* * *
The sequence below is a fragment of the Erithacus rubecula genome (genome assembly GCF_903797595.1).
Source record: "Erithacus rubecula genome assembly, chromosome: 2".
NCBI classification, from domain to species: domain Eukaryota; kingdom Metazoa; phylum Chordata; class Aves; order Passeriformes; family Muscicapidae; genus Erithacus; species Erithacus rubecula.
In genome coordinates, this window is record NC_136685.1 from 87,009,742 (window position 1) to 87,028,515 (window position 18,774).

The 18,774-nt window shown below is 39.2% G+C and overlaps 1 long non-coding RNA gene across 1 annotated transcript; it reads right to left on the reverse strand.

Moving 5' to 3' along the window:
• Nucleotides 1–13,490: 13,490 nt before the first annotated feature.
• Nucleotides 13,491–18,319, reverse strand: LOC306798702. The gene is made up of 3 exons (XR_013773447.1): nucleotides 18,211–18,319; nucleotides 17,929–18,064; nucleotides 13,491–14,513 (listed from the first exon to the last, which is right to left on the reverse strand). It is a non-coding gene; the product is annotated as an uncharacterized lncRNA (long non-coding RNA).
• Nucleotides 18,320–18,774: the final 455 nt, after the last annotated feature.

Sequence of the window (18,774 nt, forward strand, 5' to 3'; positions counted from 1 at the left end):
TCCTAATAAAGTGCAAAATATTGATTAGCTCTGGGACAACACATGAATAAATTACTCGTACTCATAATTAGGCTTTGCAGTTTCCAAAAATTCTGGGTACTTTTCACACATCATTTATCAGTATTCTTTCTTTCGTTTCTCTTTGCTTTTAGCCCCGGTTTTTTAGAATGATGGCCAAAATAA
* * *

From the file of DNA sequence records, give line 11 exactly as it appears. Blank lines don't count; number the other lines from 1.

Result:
TCCTAATAAAGTGCAAAATATTGATTAGCTCTGGGACAACACATGAATAAATTACTCGTACTCATAATTAGGCTTTGCAGTTTCCAAAAATTCTGGGTACTTTTCACACATCATTTATCAGTATTCTTTCTTTCGTTTCTCTTTGCTTTTAGCCCCGGTTTTTTAGAATGATGGCCAAAATAA